The Malaysian Defense Industry - Market Opportunities and Entry Strategies, Analyses and Forecasts to 2017

Date: December 17, 2012
Pages: 115
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Publisher: Strategic Defence Intelligence (SDI)
Report type: Strategic Report
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The Malaysian Defense Industry - Market Opportunities and Entry Strategies, Analyses and Forecasts to 2017
Product Synopsis

This report is the result of SDI's extensive market and company research covering the Malaysian defense industry, and provides detailed analysis of both historic and forecast defense industry values including key growth stimulators, analysis of the leading companies in the industry, and key news.

Introduction and Landscape

Why was the report written?

The Malaysian defense Industry Market Opportunities and Entry Strategies, Analyses and Forecasts to 2017 offers the reader aninsight into the market opportunities and entry strategies adopted by foreign original equipment manufacturers (OEMs) to gain a market share in the Malaysian defense industry.

What is the current market landscape and what is changing?

The Malaysian defense industry is expected to record a CAGR of 7.5% over the forecast period, and the country has a limited presence in the global defense industry. The primary reason for the strong growth anticipated in Malaysian defense expenditure is the country's previously inadequate levels of spending, and the need to therefore invest significant amounts in order to possess effective armed forces. Consequently, the country's defense expenditure is expected to increase throughout the forecast period, with the capital expenditure allocation of the Malaysian defense budget expected to increase from 22% in 2012 to 25% by 2017. Despite this, as a percentage of GDP, Malaysia's defense expenditure is expected to decline from an average of 1.7% to an average of 1.5%, as a result of the increasing deficit reduction efforts of the Malaysian Government. Over the forecast period, the country's homeland security expenditure is expected to be driven by increasing criminal activity and religious tensions.

What are the key drivers behind recent market changes?

Malaysia is expected to invest a total of US$26.23 billion to meet its defense requirements, this expenditure isdriven by the country's politically unstable location, its involvement in an arms race with Singapore, the strained relationship with Indonesia, participation in peacekeeping missions, and accumulated demand for defense equipment due to historically low levels of defense expenditure. Furthermore, the Malaysian economy is expected to record strong growth during the forecast period, enhancing the country's ability to replace obsolete weaponry.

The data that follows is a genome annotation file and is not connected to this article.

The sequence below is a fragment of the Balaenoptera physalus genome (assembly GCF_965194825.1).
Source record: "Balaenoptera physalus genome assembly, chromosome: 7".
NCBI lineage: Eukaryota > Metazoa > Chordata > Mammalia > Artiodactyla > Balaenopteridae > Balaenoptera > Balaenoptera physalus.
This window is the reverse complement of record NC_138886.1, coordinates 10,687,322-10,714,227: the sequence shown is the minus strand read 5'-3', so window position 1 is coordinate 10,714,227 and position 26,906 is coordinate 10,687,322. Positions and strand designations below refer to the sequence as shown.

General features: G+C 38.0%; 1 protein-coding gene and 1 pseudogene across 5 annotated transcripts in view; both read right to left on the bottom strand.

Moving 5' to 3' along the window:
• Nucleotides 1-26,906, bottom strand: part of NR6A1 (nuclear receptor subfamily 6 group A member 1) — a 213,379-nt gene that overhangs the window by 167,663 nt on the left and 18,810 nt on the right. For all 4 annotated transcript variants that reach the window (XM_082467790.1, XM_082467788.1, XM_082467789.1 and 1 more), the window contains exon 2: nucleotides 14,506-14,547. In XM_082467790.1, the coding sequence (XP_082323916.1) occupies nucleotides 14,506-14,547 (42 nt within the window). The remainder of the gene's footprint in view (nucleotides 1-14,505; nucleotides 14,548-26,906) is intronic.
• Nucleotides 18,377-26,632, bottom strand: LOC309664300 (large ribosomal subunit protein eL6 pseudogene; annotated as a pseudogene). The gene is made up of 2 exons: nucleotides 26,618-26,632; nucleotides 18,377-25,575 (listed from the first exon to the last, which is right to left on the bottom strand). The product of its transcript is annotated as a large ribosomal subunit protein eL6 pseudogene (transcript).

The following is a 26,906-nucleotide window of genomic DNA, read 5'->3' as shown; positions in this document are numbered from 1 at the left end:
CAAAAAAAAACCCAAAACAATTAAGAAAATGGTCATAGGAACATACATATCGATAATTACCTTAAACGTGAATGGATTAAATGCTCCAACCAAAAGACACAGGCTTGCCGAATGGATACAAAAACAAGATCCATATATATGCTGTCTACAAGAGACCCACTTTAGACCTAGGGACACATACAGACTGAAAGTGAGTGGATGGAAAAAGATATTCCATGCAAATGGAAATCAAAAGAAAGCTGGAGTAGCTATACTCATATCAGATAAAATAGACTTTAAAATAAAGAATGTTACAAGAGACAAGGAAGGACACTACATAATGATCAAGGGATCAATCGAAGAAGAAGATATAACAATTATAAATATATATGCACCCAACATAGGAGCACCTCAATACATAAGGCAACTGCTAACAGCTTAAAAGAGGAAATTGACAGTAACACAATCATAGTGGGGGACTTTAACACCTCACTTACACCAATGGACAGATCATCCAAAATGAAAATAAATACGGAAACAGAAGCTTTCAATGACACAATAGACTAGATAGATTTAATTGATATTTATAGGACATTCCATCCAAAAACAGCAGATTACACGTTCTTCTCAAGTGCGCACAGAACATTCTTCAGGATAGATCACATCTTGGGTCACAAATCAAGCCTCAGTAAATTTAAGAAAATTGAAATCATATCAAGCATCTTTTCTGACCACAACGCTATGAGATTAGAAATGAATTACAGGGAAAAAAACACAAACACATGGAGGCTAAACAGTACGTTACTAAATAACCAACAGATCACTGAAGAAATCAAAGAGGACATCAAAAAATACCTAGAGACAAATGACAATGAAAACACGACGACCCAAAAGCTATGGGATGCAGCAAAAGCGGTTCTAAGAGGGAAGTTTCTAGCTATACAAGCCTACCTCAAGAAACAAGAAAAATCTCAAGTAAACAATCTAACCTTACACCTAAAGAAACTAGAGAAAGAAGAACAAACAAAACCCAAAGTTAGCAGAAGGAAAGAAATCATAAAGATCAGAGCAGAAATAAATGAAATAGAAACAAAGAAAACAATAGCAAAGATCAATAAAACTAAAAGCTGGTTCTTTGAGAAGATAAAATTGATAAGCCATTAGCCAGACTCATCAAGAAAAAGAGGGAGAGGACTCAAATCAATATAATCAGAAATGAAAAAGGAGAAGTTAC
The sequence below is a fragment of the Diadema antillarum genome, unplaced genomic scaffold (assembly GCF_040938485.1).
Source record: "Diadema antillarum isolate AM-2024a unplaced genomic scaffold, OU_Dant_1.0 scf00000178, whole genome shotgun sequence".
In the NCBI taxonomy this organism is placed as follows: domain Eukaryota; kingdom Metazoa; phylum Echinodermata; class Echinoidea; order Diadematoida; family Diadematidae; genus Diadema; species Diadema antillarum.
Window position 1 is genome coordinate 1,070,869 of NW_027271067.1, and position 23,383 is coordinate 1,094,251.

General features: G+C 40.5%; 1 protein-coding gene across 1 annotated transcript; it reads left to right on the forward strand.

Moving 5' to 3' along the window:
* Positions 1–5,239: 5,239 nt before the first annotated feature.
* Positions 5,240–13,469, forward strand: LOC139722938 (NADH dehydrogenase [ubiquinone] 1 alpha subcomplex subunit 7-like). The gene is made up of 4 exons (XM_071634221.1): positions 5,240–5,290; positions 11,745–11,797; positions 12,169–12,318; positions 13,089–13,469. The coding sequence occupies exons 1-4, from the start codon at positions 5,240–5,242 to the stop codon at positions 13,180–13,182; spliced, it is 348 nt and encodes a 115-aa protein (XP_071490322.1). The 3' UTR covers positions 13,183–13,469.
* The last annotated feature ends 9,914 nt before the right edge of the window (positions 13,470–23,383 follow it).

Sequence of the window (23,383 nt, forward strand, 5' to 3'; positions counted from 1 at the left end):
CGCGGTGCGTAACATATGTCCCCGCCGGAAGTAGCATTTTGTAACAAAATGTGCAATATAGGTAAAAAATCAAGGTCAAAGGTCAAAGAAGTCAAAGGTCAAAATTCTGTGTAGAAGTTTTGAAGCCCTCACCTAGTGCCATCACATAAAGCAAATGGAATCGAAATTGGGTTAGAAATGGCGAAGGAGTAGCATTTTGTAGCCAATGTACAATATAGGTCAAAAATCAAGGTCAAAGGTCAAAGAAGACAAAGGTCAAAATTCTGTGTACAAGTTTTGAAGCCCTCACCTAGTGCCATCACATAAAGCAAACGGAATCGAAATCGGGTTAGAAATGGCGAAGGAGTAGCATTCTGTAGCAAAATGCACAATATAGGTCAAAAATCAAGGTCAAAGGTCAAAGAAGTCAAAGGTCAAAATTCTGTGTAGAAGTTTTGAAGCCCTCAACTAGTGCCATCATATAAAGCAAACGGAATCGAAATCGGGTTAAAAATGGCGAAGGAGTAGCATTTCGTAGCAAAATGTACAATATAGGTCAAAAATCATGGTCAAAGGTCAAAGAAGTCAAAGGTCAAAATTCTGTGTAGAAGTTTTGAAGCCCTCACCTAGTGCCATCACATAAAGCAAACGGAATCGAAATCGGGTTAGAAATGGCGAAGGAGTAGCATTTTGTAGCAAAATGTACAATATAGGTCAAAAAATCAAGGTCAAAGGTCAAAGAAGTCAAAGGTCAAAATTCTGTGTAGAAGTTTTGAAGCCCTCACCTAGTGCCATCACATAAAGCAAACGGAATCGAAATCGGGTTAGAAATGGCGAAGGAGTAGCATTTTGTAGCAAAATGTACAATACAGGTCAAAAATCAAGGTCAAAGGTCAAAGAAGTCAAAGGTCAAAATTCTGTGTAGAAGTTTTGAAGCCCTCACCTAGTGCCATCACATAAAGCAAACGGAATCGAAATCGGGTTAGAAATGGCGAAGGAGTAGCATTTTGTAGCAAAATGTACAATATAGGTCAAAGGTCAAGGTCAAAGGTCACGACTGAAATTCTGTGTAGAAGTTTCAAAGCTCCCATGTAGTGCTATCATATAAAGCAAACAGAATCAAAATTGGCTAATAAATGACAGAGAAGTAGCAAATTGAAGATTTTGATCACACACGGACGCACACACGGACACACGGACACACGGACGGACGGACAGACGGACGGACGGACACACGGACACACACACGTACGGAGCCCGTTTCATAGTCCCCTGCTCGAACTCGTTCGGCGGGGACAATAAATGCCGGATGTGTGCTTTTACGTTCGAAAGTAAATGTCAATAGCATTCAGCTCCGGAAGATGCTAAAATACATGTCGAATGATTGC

What makes this report unique and essential to read?

The Malaysian Defense Industry Market Opportunities and Entry Strategies, Analyses and Forecasts to 2017 provides detailed analysis of the current industry size and growth expectations from 2013 to 2017, including highlights of key growth stimulators. It also benchmarks the industry against key global markets and provides a detailed understanding of emerging opportunities in specific areas.

Key Features and Benefits

The report provides detailed analysis of the current industry size and growth expectations from 2013 to 2017, including highlights of key growth stimulators, and also benchmarks the industry against key global markets and provides a detailed understanding of emerging opportunities in specific areas.

The report includes trend analysis of imports and exports, together with their implications and impact on the Malaysian defense industry.

The report covers five forces analysis to identify various power centers in the industry and how these are expected to develop in the future.

The report allows readers to identify possible ways to enter the market, together with detailed descriptions of how existing companies have entered the market, including key contracts, alliances, and strategic initiatives.

The report helps the reader to understand the competitive landscape of the defense industry in Malaysia. It provides an overview of key defense companies, both domestic and foreign, together with insights such as key alliances, strategic initiatives, and a brief financial analysis.

Key Market Issues

The Malaysian defense budget, which is estimated at US$4.4 billion for 2013, is lower than the majority of Malaysia's neighbors, with the Philippines being one of the few countries with a lower defense budget; this relatively small defense budget size frequently deters investors from venturing into the country. Moreover, the Malaysian government has also made offsets mandatory for all defense procurements exceeding US$13.2 million. In an attempt to encourage domestic defense development, the Malaysian government awards additional significance to direct offsets; however, due to the lack of sufficient investment and a shortage of skilled Malaysian labor, foreign OEMs are unable to transfer sophisticated technology to domestic defense companies. The combination of the factors outlined above reduces the attractiveness of the Malaysian defense industry for foreign OEMs.

The growth of the Malaysian defense industry is restricted by high levels of corruption and a lack of transparency throughout the military procurement process;for example, a number of contracts awarded by the Malaysian Ministry of Defense raise suspicion, as in the case of DCN, an arms manufacturer based in France, in its dealing with the Malaysian Government. DCN is accused of paying US$151.1 million as commission to a company called Perimekar, during the Scorpene class submarines deal in 2002;it is also alleged that Perimekar, the company that received this money, was established in 2001 for the purposes of receiving coercion money, and was wholly controlled by a close friend of Najib Tun Razak, the then Defense Minister of Malaysia. Although the scandal surfaced in Malaysia in 2006, no action has been taken against any people involved;an inquiry is currently in progress in the French courts.